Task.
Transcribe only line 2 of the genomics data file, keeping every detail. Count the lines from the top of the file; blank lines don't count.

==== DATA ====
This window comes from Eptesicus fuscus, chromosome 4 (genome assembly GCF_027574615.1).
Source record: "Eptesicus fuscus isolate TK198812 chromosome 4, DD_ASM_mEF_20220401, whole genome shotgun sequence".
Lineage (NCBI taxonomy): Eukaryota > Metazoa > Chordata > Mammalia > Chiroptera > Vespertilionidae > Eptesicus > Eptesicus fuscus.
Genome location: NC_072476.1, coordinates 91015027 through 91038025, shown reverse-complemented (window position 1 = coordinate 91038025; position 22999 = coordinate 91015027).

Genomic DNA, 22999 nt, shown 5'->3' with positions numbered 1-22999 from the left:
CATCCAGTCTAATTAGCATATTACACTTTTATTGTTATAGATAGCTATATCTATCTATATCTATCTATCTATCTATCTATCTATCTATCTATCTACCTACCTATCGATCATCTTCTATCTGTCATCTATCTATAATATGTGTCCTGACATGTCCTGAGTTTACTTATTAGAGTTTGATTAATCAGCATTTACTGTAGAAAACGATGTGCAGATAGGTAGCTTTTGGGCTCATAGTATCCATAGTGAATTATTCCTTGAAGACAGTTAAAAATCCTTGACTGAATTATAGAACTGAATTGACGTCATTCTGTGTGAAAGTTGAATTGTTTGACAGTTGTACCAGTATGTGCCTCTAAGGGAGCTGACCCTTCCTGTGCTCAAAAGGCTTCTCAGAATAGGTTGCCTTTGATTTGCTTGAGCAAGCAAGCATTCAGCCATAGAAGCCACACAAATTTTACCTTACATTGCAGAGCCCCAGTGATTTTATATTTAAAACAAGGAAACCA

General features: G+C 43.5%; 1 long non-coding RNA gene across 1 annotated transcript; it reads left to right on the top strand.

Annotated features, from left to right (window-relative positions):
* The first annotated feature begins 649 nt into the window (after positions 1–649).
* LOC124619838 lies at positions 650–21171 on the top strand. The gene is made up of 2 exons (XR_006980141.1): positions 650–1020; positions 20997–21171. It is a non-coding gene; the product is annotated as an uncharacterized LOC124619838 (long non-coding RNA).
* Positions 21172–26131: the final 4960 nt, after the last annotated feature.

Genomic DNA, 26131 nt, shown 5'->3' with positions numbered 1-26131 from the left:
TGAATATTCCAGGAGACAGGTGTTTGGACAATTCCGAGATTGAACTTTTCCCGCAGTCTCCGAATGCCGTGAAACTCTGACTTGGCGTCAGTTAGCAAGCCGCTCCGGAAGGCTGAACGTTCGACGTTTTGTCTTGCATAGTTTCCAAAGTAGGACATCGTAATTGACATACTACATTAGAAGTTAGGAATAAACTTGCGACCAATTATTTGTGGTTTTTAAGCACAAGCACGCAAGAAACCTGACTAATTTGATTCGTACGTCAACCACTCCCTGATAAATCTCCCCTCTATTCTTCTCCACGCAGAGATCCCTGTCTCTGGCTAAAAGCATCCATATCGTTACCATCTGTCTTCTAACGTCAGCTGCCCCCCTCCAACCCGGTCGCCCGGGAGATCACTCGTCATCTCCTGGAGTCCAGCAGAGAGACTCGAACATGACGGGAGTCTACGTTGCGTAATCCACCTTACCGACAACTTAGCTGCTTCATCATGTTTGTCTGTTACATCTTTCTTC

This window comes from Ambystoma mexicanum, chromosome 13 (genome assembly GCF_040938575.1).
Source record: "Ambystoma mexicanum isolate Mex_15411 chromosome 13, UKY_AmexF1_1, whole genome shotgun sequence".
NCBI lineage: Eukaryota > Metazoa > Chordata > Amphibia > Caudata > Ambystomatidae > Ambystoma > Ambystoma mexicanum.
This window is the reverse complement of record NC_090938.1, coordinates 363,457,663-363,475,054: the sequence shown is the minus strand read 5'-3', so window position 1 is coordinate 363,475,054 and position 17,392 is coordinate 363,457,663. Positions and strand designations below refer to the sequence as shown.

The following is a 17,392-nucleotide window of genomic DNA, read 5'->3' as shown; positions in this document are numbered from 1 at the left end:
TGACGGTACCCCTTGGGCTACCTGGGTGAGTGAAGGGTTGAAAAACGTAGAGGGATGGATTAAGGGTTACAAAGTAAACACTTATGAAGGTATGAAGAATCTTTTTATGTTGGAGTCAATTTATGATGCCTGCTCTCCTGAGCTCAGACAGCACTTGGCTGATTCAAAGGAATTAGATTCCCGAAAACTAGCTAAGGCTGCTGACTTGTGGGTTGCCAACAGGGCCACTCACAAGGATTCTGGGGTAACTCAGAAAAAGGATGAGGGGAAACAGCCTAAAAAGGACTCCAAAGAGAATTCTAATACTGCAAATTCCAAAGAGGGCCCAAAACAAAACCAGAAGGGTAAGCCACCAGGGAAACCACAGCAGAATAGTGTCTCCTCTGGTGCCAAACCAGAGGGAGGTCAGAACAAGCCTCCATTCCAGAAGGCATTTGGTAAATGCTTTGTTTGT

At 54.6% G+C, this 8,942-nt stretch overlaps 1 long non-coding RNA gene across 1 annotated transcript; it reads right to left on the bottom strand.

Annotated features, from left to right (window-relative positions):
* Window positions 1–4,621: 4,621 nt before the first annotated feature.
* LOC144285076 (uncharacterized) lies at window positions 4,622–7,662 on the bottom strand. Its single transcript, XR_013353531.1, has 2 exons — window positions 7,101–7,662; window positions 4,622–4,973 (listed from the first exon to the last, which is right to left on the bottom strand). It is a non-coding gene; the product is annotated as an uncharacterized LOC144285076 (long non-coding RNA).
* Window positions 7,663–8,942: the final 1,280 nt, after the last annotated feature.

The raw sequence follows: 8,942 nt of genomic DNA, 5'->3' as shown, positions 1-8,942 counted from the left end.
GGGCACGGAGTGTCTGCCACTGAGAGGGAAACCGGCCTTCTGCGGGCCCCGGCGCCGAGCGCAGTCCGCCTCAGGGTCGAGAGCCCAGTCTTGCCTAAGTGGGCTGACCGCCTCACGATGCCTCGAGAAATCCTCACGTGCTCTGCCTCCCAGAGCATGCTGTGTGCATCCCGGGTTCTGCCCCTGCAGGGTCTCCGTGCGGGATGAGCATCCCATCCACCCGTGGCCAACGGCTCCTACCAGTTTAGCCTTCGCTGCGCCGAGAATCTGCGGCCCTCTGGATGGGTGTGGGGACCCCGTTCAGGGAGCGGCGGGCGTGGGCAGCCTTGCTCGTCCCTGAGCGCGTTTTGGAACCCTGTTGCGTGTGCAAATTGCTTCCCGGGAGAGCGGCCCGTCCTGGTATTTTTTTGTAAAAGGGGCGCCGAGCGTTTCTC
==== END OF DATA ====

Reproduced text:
Source record: "Eptesicus fuscus isolate TK198812 chromosome 4, DD_ASM_mEF_20220401, whole genome shotgun sequence".